MANY of the 52 food products, which the Bangladesh Standards and Testing Institution earlier this month found to be substandard, continue to be available on the market with the manufacturers claiming to have recalled them all by the seven-day deadline of May 18 and the regulators struggling to withdraw such products from the market. Consumers, however, continue to be harmed as the substandard food products could have a detrimental impact on human health. The Bangladesh Standards and Testing Institution and the Directorate of National Consumer Rights Protection seized some of the substandard products at different markets in and outside the capital city on Monday. The quantity of products that were seized is not that high and the places the seizure was reported from are not at all exhaustive, yet the way all this happened suggests that the products at hand, and more of what could not be seized, are available all over Bangladesh. On May 19, a day after the deadline for the withdrawal of the products had ended, most of the 47 companies that have produced the 52 substandard food products at a joint meeting of the Bangladesh Food Safety Authority, the Standards and Testing Institution and the Directorate of National Consumer Rights Protection said that they had recalled the products.
But that, visibly, did not happen. When the substandard food products had still been on sale, even after the Standards and Testing Institution on May 2 declared them unfit for human consumption, the High Court Division on May 10 questioned the government’s role in ensuring safe food for people. The court rebuked the standards institution for running tests on food items only before Ramadan and not round the year and it also criticised the Directorate of National Consumer Rights Protection for doing almost nothing with the sanctioned human resources and logistics. Now that the court has goaded them into doing what the agencies responsible for food safety should have done on their own, it now seems that the agencies are not also competent enough to effectively withdraw substandard food products from the market. Food adulteration which is a serious public health concern and can compound the issue if left unattended, also constitutes a criminal offence that the government and its agencies by all means need to stop. It has also been the task of the government to ensure food safety from the beginning as if there are not many other food products that meet the standards, it would be difficult for the government to take them off.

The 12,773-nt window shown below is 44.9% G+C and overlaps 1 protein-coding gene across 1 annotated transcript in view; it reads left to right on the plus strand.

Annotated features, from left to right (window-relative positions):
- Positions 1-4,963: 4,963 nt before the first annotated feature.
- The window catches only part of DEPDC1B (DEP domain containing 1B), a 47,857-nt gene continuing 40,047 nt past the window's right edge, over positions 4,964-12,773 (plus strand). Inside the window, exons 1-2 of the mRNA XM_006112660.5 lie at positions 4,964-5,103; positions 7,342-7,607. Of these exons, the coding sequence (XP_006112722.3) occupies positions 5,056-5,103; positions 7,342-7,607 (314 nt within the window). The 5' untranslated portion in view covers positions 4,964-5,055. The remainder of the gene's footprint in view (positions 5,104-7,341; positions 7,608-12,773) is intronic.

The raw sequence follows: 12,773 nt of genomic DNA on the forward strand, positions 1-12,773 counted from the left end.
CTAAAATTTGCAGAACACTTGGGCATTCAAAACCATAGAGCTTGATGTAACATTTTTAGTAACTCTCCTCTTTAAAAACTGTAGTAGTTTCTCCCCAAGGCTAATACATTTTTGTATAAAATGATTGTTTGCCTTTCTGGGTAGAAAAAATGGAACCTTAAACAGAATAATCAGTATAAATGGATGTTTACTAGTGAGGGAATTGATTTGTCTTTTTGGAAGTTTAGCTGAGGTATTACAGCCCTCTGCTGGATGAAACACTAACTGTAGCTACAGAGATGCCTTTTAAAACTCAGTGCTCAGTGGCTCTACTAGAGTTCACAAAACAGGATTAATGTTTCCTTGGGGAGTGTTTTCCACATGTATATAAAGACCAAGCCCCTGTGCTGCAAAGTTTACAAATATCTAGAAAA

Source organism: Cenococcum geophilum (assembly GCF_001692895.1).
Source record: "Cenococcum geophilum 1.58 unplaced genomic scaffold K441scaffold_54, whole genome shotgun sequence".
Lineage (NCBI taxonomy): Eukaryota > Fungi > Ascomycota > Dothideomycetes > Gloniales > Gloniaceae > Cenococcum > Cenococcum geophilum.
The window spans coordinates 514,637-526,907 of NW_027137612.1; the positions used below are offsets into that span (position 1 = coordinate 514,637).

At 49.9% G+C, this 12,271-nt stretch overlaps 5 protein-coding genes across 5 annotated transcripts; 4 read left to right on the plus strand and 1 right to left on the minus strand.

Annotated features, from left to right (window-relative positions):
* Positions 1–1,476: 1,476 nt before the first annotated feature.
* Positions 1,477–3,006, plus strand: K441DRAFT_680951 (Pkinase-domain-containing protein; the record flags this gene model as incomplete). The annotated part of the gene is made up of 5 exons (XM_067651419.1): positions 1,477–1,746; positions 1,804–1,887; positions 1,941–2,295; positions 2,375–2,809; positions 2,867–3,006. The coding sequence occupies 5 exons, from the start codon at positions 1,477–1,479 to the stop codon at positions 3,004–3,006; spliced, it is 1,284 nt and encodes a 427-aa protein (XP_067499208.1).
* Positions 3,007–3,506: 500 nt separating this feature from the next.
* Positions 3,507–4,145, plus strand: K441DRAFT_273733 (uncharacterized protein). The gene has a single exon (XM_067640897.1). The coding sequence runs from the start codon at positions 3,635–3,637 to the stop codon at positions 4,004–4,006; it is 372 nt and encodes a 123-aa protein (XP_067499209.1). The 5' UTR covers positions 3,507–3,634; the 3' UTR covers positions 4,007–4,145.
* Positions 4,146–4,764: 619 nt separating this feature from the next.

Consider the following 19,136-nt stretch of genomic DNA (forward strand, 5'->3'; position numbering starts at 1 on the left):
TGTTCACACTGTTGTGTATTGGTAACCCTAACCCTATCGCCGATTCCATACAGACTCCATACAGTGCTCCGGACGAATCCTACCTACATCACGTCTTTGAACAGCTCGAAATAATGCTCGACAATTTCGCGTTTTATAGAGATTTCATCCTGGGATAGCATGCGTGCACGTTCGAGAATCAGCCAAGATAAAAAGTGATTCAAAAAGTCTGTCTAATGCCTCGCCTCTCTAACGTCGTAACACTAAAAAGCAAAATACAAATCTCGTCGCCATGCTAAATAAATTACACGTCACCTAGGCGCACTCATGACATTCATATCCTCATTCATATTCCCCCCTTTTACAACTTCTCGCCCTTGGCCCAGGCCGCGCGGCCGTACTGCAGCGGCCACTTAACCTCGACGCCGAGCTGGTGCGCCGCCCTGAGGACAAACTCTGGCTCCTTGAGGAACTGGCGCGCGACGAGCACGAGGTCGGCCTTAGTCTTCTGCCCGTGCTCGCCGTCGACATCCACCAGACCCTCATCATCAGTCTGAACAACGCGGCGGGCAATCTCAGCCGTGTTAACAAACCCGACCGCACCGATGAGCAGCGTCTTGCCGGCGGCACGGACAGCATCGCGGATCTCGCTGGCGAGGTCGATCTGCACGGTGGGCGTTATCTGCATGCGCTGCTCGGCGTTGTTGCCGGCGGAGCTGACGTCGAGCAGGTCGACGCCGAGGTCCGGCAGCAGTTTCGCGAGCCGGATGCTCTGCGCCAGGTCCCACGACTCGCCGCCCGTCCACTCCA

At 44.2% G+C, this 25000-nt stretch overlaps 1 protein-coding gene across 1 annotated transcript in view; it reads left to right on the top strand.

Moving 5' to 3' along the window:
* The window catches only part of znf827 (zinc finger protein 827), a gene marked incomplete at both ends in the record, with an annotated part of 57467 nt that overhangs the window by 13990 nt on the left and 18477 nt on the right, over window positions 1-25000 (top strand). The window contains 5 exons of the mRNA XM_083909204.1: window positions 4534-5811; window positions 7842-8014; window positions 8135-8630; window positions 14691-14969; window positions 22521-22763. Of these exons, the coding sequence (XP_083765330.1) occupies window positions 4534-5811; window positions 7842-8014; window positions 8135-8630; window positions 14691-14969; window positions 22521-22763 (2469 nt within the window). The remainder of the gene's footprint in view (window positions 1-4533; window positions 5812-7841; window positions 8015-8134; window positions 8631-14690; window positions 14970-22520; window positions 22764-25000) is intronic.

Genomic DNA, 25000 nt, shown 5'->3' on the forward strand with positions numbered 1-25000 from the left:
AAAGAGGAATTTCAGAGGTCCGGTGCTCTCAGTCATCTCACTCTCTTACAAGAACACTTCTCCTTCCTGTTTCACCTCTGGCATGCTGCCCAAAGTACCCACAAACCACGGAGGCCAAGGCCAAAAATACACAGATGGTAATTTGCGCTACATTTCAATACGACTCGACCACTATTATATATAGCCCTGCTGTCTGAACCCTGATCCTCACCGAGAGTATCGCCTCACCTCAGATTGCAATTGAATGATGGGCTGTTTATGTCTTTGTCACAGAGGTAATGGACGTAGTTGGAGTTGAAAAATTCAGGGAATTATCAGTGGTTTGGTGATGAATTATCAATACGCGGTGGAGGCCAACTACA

Yet, the government must continue with its fight against food adulteration. In doing so, while it must make its agencies enforce the food laws stringently and make the Standards and Testing Institution and the Directorate of National Consumer Rights Protection work round the year, it must run continued awareness campaign among consumers of the negative impact of substandard products on human health and among sellers and manufacturers of the punitive measures that they could face by remaining involved in the production and marketing of substandard food products. It also needs to further empower the agencies responsible for food safety to deal with food adulteration.
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